Italian PM: Show Me The Money
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  • Anthony

    “It was France who insisted on it as the price for German unification…. The kernal of truth in the accusations is that German banks are not guilt free.”

    This (euro crisis) has been interminable.

  • While a good column, I’d note the use of certain nouns as perhaps obfuscating the real issue. Sure, one can blame the “French” and the “Germans” and the other nations for all the problems, but the fact of the matter is that no nation now using the euro allowed its citizens to vote on giving up this level of sovereignty. Those who were allowed to vote on using the euro uniformly rejected it.

    It would be more accurate to substitue “the Fench government” for every use of the term “the French,” would it not? Similarly for all other euro nations mentioned.

    It was the governments that made this mess, not the people – other than indirectly in voting for their representatives, though they don’t even do that for the EU parliament, a truly un-representative and unaccountable, undemocratic governing body. And it is becoming increasingly difficult to view any european government as “democratic” any longer.

    It seems, once again, history has shown the people to be more substantive and more accurate in their ideas and view of their own future than those who govern/rule them. It would be (very) wise for American in the Center to take notice of this prior to 6 Nov.

  • Kenny
  • Otiose8

    Once Germany’s slippery slide out of the Euro begins I doubt that they will accept any sort of currency union with another political entity after these recent experiences with trying to coordinate/persuade other sovereign countries to follow responsible fiscal policies. It won’t matter how well behaved those potential future partners are now. So it will be the German Mark or Euro.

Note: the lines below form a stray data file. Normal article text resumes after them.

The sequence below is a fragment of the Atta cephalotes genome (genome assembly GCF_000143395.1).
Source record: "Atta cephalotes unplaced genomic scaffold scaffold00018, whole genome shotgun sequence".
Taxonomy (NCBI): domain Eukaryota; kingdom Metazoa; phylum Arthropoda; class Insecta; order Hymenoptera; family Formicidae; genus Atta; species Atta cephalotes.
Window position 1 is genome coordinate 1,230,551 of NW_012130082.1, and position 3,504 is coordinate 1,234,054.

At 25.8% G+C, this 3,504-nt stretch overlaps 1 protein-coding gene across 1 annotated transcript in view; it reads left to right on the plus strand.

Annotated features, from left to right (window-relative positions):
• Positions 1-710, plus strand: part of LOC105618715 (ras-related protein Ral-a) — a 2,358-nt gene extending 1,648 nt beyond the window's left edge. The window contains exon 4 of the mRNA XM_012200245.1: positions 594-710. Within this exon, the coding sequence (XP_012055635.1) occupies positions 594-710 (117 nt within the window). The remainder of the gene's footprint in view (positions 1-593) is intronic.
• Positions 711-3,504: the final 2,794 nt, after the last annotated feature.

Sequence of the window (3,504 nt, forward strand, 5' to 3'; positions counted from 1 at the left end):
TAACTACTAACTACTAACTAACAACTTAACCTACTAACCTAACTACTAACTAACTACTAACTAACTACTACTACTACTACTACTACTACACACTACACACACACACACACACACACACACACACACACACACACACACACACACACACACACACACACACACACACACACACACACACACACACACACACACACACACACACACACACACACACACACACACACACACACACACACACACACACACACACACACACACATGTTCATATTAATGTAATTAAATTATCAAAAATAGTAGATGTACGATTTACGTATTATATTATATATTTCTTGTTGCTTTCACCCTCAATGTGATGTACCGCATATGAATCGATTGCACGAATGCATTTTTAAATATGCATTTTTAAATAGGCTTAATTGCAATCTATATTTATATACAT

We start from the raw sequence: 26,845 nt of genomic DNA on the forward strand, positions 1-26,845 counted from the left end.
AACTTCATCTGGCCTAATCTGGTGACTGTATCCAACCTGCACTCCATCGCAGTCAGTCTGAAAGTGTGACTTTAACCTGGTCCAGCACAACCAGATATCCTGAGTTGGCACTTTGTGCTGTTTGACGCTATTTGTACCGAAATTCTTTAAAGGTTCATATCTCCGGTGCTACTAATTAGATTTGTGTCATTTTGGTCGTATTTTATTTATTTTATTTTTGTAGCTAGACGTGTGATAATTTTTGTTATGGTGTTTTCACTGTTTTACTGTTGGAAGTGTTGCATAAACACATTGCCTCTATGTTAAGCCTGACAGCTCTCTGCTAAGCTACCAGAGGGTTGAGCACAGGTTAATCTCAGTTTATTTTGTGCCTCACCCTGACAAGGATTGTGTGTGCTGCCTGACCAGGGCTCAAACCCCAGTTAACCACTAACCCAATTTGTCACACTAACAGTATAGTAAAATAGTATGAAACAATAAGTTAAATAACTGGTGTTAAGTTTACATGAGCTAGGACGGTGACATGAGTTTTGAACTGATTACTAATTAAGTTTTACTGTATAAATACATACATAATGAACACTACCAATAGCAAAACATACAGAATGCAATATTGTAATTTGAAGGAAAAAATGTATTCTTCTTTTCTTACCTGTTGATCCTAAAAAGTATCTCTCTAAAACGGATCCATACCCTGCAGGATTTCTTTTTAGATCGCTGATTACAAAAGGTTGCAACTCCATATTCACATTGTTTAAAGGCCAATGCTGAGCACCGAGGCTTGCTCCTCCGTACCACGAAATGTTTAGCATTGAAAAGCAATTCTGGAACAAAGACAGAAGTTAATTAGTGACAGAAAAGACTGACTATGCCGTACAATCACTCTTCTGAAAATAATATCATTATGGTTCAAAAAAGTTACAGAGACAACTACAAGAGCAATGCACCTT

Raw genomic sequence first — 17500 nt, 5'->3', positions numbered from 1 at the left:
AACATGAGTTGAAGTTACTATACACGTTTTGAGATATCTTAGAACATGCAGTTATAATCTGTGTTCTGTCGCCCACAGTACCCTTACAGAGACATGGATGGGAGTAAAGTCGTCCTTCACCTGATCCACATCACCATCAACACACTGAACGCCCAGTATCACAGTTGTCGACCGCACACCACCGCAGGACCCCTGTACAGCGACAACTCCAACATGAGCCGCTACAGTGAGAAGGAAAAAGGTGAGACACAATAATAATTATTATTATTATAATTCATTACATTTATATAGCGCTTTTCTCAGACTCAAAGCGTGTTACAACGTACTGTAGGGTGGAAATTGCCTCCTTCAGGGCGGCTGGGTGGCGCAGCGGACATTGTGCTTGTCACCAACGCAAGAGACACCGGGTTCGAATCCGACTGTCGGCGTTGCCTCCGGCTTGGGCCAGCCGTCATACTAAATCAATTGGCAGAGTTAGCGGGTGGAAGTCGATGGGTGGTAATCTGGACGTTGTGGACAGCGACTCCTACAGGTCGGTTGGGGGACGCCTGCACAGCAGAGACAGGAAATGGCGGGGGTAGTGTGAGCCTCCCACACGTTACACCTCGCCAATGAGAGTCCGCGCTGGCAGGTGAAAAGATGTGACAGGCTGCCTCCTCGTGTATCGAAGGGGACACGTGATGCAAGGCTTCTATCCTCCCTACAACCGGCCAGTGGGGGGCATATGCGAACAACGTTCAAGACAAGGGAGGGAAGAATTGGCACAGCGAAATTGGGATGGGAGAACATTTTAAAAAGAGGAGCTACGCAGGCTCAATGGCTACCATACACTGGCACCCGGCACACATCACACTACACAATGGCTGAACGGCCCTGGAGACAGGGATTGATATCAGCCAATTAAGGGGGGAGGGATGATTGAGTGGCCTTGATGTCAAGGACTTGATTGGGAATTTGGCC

The harsh words we’ve been hearing in response to German reluctance to cough up the money are nothing compared to what’s coming when the Euro/pean family begins its breakup. That breakup can’t be avoided – there are just too many relatives in the family who have grown accustomed to a lifestyle beyond their means (earning power and now debt capacity) and there aren’t enough paying Germans to go around to maintain the illusion of sovereignty.

  • Kris

    “Fourth Reich”

    Well, if we’re going to bring out those tropes, who would we rather see bitter and resentful, Club Med or Germany?

  • Corlyss

    Well, there were two Reichs before the third. According to some perceptive historians, Europe’s 20th century history has been the history of attempts to recreate the first. Obviously there’s something instinctively attractive about that one that Europeans have been trying to recreate: safety, security, a common language (Latin), something that they haven’t had since those halcyon days.

  • john haskell

    Yeah the Germans never wanted it in the first place. They just went along because they were under French military occupation.

    The reality, of course, is that the French had no power to stop German reunification, and that Helmut Kohl rammed through the Euro against significant domestic opposition.

  • Snorri Godhi

    “The problem once again is France: it doesn’t want to be relegated to the second tier currency”

    Nobody in Europe wants to be relegated to a second tier currency, and that’s not because of national pride: it’s because, unlike you, Europeans are not Keynesians.

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